Hearings - Statement
 
Statement of James M. Inhofe
Hearing: Full Committee
Oversight Hearing on EPA Regional Inconsistencies
Wednesday, June 28, 2006

Today we are going to take a hard look at the organizational structure of the EPA and whether it contributes to damaging and unfair practices against states and businesses. I am referring to the regional structure that divides the agency into ten different geographical regions headed by a Regional Administrator managing approximately 1,000 EPA career employees. Because of this design, EPA regions are notoriously autonomous and have been known to advance their own priorities and agendas. Some regional flexibility is necessary. However, when regions make their own determination of law, we end up with ten different sets of rules for the regulated communities throughout the country. This is unfair to similarly situated businesses located in different regions. For example, businesses in a particularly aggressive region must comply with requirements that the same businesses in another region do not. The GAO will inform us of their studies on this issue and what they believe EPA could do to address this.

We will also hear today of an example of a renegade region whose interpretation of laws is not only contrary to national practice and standards but has been openly questioned by Congress and the Judicial Branch. [SEE CHART] When District Judge Gilbert threw out a Region 5 pesticide criminal case -- filed days before the statue of limitations ran -- he questioned the Government’s judgment in filing the case and declared the statute unconstitutionally vague as applied. Unfortunately, this was after the defendant, Wabash Valley, a farmer-owned co-op, paid over $220,000 to defend itself. Wabash Valley, however, was willing to spend any amount of money to keep their pesticide applicator out of jail for allegedly “applying pesticide in a manner inconsistent with its labeling.”

Another troubling incident occurred this past December. The Illinois agriculture community was shocked when Region 5 determined that the entire fertilizer retail industry -- approximately 500 members -- was not in compliance with the Clean Air Act because they did not include so-called nurse tanks in their Risk Management Plans. This Region 5 requirement was never communicated to the Ag. Community and is not required in other regions. In fact, Region 5’s first contact with the fertilizer retailers was to send enforcement letters to the members who had bothered to file RMPs only, threatening fines of $32,500 per day. [SEE CHART] Incredibly, the letters were mailed out on December 15 and gave the rural businessmen and women only ten days to respond over the Christmas holidays. [SEE CHART] Jean Payne, the President of the Illinois Fertilizer and Chemical Association, is here to provide the facts of this story.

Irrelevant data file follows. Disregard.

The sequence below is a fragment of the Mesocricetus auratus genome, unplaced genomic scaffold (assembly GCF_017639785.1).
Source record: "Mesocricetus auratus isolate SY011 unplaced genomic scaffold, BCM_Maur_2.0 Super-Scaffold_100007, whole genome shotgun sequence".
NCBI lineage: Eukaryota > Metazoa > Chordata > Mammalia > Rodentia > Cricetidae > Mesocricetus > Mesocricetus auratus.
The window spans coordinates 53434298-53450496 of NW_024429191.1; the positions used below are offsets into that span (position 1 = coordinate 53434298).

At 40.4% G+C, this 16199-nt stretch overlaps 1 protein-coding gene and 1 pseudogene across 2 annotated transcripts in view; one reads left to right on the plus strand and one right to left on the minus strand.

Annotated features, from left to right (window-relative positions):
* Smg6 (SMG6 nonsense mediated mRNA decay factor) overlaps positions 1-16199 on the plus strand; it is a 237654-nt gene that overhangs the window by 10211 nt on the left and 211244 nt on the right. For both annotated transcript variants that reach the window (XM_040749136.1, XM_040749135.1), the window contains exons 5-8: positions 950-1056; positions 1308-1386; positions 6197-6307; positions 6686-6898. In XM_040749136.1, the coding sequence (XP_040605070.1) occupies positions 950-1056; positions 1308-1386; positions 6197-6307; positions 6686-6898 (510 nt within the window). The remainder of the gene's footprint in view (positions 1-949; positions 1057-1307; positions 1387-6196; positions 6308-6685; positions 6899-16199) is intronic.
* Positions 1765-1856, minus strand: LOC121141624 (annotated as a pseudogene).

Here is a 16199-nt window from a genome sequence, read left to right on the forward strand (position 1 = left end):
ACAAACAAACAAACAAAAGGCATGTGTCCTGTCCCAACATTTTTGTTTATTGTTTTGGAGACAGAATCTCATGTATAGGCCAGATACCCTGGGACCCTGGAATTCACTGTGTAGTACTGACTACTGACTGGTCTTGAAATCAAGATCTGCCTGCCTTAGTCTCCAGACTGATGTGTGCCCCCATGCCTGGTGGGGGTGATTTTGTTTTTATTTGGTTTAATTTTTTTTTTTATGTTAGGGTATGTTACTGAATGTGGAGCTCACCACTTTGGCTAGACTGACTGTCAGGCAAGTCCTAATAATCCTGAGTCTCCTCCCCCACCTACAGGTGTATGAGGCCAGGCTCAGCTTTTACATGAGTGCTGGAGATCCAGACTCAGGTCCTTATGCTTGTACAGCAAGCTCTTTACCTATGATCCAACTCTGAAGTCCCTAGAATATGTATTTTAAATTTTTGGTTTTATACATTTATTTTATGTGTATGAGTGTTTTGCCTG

As a former businessman myself, I can speak to the challenges of disputing the federal government and bureaucracies like the EPA. It is not hard to imagine the level of fear and uncertainty that accompanies letters like these for the average citizen. I became aware of the situation immediately after the fertilizer retailers received the letters and I opened an inquiry as Chairman of the Committee of jurisdiction. I felt that someone had to help these farmers deal with the EPA.

Consequently, there are many important lessons we can learn from studying the EPA regional structure and how inconsistent enforcement impacts the regulated community, the states, and their relationship with one another. I am interested to hear from the states’ perspective -- through Dave Paylor, the Director of the Virginia DEQ -- how the EPA regions affect their ability to effectively monitor and enforce the environmental laws.

Finally, another important aspect that requires review when evaluating the EPA regions is the bureaucracy factor. Does the presence of only one Administration appointee hamper effective policy implementation? To what extent are unelected officials setting policy in the regions? If bureaucrats are managing the regions, how can we be sure that the public’s wishes are translated into policy and realistically implemented? I am a firm believer that elected officials who answer to a constituency can best manage according to the public’s will. Dr. Richard Waterman, author of the book Bureaucrats, Politics, and the Environment, is here today to help us understand the nuances accompanying the EPA bureaucracy and the strength of their voice in government today.

With unlimited resources, the EPA must be mindful of prosecution tactics that can actually survive judicial scrutiny. We should not hear about cases that are thrown out with judicial commentary chastising the government for filing a criminal case. I will continue to oversee the EPA regional activities to ensure that we are effectively protecting the environment as well as our citizens.

And a note to Mr. Schaeffer on the second panel – glad to see you back here once again. You have become quite a spokesperson for the environmentalists since your departure form the EPA in 2002 when you “resigned in protest” of the Administration’s policies. In your testimony you criticize the purpose of today’s hearing as being motivated by the Region 5 example from last December. My staff began this oversight initiative over a year ago and more than six months before the Region 5 example took place. They discovered the problem in Region 5 during the investigation.

It is my intention that today’s hearing will be the first in a series over the next two years looking at how the EPA bureaucracy operates. I am considering field hearings at the EPA Regional offices and legislation if needed to ensure that we get measurable results in reforming the EPA regions and their inconsistent, detrimental approach to our environmental laws.

 

 

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